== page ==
Real agenda
Printed in the Birmingham Post Herald (Birmingham, AL)

Several weeks ago, Joan Kendall of the Eagle Forum described Alabama’s biology textbooks as full of “overstatements, omissions and inaccuracies.” She used this as an excuse for her organization’s unconstitutional influence over the state Board of Education.

If the problem is discrepancies in the textbooks, then the board should purchase new textbooks without errors or demand those textbooks from the publisher. Why waste money on disclaimer stickers in the textbooks?

How do inaccurate drawings in textbooks disprove evolution, anyway? The fact that biology textbooks don’t have updated artwork to replace Haeckel’s embryonic drawings is a mistake of the publisher — not evolutionary biologists.

Don’t let Kendall fool you. Her real agenda is to remove evolutionary biology and replace it with creationism.

The courts ruled that creationism couldn’t be taught in public school. This forced creationists to find new tactics. Creationism evolved into “Intelligent Design” and creationists started attacking textbooks instead of the science.

The disclaimer uses language that is clearly from creationist manipulation of the SBOE. It is a shame that Alabama’s SBOE can be so easily manipulated by a fringe group of biblical literalists and fundamentalists.

Eagle Forum members may be scientifically illiterate, but they are not stupid. They know the disclaimer creates controversy and controversy prevents teachers from covering the subject. They have effectively stopped the teaching of evolution in Alabama.

Blair Scott
Mobile, AL

After many letters back and forth, it seemed appropriate to become brutally honest and cut right to the point. I also felt it necessary to cover the confusion between evolution and abiogenesis because people mixed it up in several letters. I used the abiogenesis issue as a lead-in to the main root of the conflict between evolution and creationism.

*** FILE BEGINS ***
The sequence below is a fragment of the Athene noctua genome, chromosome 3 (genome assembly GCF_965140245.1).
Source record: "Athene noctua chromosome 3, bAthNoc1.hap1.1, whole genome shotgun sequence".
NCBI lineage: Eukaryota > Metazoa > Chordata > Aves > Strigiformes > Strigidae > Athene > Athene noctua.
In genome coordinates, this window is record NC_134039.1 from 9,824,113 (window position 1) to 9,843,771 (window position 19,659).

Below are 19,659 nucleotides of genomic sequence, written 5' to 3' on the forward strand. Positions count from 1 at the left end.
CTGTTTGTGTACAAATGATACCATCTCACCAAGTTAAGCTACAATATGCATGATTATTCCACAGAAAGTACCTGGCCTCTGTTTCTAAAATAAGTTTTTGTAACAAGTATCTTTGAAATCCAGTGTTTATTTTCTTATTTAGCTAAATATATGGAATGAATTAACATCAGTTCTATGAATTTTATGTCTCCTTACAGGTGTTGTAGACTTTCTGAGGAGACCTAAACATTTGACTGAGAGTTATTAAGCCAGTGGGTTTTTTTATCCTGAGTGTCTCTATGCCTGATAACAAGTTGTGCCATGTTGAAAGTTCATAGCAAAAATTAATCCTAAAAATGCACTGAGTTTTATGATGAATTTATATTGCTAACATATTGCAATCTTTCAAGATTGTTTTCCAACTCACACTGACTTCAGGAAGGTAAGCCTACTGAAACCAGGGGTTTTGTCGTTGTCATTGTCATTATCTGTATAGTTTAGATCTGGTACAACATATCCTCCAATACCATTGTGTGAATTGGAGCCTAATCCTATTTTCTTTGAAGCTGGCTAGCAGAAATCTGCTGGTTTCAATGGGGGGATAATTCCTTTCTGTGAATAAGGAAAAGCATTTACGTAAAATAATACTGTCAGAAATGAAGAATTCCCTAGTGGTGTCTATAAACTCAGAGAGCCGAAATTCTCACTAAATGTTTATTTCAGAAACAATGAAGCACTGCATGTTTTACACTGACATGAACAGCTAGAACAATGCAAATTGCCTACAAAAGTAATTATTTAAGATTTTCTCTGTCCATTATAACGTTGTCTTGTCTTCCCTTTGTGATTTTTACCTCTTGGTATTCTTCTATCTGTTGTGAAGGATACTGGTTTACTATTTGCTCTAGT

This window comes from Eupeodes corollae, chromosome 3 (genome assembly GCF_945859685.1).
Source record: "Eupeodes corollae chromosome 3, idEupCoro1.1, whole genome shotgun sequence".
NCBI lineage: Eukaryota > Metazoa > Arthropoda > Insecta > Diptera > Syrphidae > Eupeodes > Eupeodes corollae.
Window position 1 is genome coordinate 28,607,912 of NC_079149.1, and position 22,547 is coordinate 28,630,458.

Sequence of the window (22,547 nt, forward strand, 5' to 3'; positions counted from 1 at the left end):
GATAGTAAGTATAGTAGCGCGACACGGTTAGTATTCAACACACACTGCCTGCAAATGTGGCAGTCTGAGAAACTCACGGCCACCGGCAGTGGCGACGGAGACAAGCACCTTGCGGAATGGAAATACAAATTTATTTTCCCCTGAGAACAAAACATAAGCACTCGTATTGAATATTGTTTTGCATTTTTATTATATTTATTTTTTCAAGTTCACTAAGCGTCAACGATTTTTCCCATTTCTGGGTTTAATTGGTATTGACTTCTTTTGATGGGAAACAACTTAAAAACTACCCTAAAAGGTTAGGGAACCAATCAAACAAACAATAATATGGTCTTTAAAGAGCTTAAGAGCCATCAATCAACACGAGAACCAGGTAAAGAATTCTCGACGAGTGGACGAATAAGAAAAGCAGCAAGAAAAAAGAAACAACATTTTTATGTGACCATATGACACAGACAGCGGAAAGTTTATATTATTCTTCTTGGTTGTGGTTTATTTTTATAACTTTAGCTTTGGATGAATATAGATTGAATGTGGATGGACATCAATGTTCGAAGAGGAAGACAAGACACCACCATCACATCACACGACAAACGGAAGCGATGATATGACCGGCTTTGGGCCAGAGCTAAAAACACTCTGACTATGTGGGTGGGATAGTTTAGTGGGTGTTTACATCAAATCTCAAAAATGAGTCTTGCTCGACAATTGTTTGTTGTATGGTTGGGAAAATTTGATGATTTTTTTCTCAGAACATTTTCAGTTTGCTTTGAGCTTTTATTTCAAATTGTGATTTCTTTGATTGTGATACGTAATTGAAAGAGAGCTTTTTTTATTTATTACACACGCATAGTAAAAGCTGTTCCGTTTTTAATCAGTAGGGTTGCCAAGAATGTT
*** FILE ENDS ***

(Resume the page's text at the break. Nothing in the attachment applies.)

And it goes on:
Root of conflict
Printed in the Times Daily (Florence, AL)

A recent writer spoke out against evolution but only ended up showing his ignorance of the theory (“An orderly plan,” Dec. 15).

While the writer certainly has a right to an opinion and is protected by the Constitution to believe whatever he wants, be that creationism, flat-earth or a geocentric solar system, he should at least know something about the subject he is speaking out against. The classic cliche; know thy enemy.

No evolutionary biologist that I know of has ever said that we “evolved from something out of a mud hole” or that we came from chaos. I would remind the writer that the Bible says God created from chaos.

Evolutionary biology does not address the origins of life – that is called abiogenesis. Evolutionary biology deals with how species evolved AFTER THE ORIGIN OF LIFE.

There are two aspects of evolution that are often confused. Evolution has occurred and is occurring. We see it in the fossil record and we see it today. Insects evolve and become tolerant of insecticides. Viruses and bacteria evolve and become tolerant of antibiotics and other drugs. New species evolve in the rain forests as Homo sapiens drastically alters the environment.

The second part of evolution is the mechanism or the “how and why” of evolution. This is the part that the theory of evolution covers.

Before hypotheses become theory they must pass continuous testing. There can be no evidence that contradicts the theory – or the theory fails. Evolution is one of the soundest scientific theories around.

Let’s be honest about this and get to the root of the conflict. Since evolution occurred, it means that Adam and Eve didn’t exist, there was no Tree of Knowledge or tempting serpent, which means there was no Original Sin or fall of man. Without the concept of Original Sin and the fall of man, the death of Jesus is meaningless and he died in vain.

Unlike the discoveries of an elliptical Earth and heliocentric universe, the science of evolution goes straight to the theological heart of Christianity and other creation mythologies.

Creationists aren’t fighting science – they are fighting for the very foundation of their religious faith. I guess that’s only a problem for Biblical literalists.

Blair Scott
Mobile, AL

Letters: Ten Commandments, Bible & Prayer in School

Now we will look at letters printed in Southeast newspapers that specifically address the issue of religion in public schools. The bold titles are the actual titles used by the publishing newspaper.

I wrote the first letter in response to a letter that was friendly to the Freethought cause. The original letter said that putting the Bible in school would cause children to see the flaw. I agreed and used his letter to highlight the problems encountered with Bible courses in public schools. At the time that his letter appeared, Florida was in the news because of an incident in one of its Bible classes. The timing was perfect.

Keep Bible out of history class
Printed in the Mobile Register